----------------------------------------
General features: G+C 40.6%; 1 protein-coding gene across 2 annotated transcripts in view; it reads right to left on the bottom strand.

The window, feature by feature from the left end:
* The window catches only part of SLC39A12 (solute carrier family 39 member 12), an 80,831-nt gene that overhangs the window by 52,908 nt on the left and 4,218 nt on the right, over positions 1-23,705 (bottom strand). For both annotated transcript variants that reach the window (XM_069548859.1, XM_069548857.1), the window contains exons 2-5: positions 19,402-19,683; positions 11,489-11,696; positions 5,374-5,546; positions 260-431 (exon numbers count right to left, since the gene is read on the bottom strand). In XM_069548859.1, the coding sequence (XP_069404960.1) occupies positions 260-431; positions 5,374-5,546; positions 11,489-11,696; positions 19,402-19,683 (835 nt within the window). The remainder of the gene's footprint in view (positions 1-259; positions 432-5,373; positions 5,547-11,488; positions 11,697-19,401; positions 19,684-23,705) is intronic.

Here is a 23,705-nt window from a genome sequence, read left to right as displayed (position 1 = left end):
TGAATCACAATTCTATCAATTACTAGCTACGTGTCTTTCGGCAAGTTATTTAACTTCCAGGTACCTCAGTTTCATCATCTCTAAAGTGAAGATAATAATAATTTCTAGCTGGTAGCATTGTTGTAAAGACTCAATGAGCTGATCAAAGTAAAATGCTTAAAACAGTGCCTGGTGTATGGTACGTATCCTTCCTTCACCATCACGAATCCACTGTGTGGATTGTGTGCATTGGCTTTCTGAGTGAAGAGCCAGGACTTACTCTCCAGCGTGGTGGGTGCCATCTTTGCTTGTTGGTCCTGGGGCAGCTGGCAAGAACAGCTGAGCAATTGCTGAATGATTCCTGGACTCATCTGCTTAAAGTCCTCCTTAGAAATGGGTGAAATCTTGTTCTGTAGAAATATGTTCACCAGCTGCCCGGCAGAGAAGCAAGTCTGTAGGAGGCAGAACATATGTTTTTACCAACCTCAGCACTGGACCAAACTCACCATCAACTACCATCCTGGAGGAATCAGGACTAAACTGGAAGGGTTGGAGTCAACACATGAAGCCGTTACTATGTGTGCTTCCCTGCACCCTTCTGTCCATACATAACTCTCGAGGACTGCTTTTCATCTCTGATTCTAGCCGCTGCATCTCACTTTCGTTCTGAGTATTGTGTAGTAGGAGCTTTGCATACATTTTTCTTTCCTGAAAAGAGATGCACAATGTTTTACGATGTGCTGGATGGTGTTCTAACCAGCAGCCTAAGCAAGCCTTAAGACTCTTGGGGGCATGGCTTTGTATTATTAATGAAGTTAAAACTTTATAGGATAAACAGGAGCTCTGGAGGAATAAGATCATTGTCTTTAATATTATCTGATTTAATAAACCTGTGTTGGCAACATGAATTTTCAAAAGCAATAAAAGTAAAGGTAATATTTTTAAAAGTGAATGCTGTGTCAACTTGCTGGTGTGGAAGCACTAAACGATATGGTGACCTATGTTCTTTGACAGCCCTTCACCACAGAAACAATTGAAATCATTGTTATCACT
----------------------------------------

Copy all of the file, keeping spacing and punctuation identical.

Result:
General features: G+C 40.6%; 1 protein-coding gene across 2 annotated transcripts in view; it reads right to left on the bottom strand.

The window, feature by feature from the left end:
* The window catches only part of SLC39A12 (solute carrier family 39 member 12), an 80,831-nt gene that overhangs the window by 52,908 nt on the left and 4,218 nt on the right, over positions 1-23,705 (bottom strand). For both annotated transcript variants that reach the window (XM_069548859.1, XM_069548857.1), the window contains exons 2-5: positions 19,402-19,683; positions 11,489-11,696; positions 5,374-5,546; positions 260-431 (exon numbers count right to left, since the gene is read on the bottom strand). In XM_069548859.1, the coding sequence (XP_069404960.1) occupies positions 260-431; positions 5,374-5,546; positions 11,489-11,696; positions 19,402-19,683 (835 nt within the window). The remainder of the gene's footprint in view (positions 1-259; positions 432-5,373; positions 5,547-11,488; positions 11,697-19,401; positions 19,684-23,705) is intronic.

Here is a 23,705-nt window from a genome sequence, read left to right as displayed (position 1 = left end):
TGAATCACAATTCTATCAATTACTAGCTACGTGTCTTTCGGCAAGTTATTTAACTTCCAGGTACCTCAGTTTCATCATCTCTAAAGTGAAGATAATAATAATTTCTAGCTGGTAGCATTGTTGTAAAGACTCAATGAGCTGATCAAAGTAAAATGCTTAAAACAGTGCCTGGTGTATGGTACGTATCCTTCCTTCACCATCACGAATCCACTGTGTGGATTGTGTGCATTGGCTTTCTGAGTGAAGAGCCAGGACTTACTCTCCAGCGTGGTGGGTGCCATCTTTGCTTGTTGGTCCTGGGGCAGCTGGCAAGAACAGCTGAGCAATTGCTGAATGATTCCTGGACTCATCTGCTTAAAGTCCTCCTTAGAAATGGGTGAAATCTTGTTCTGTAGAAATATGTTCACCAGCTGCCCGGCAGAGAAGCAAGTCTGTAGGAGGCAGAACATATGTTTTTACCAACCTCAGCACTGGACCAAACTCACCATCAACTACCATCCTGGAGGAATCAGGACTAAACTGGAAGGGTTGGAGTCAACACATGAAGCCGTTACTATGTGTGCTTCCCTGCACCCTTCTGTCCATACATAACTCTCGAGGACTGCTTTTCATCTCTGATTCTAGCCGCTGCATCTCACTTTCGTTCTGAGTATTGTGTAGTAGGAGCTTTGCATACATTTTTCTTTCCTGAAAAGAGATGCACAATGTTTTACGATGTGCTGGATGGTGTTCTAACCAGCAGCCTAAGCAAGCCTTAAGACTCTTGGGGGCATGGCTTTGTATTATTAATGAAGTTAAAACTTTATAGGATAAACAGGAGCTCTGGAGGAATAAGATCATTGTCTTTAATATTATCTGATTTAATAAACCTGTGTTGGCAACATGAATTTTCAAAAGCAATAAAAGTAAAGGTAATATTTTTAAAAGTGAATGCTGTGTCAACTTGCTGGTGTGGAAGCACTAAACGATATGGTGACCTATGTTCTTTGACAGCCCTTCACCACAGAAACAATTGAAATCATTGTTATCACT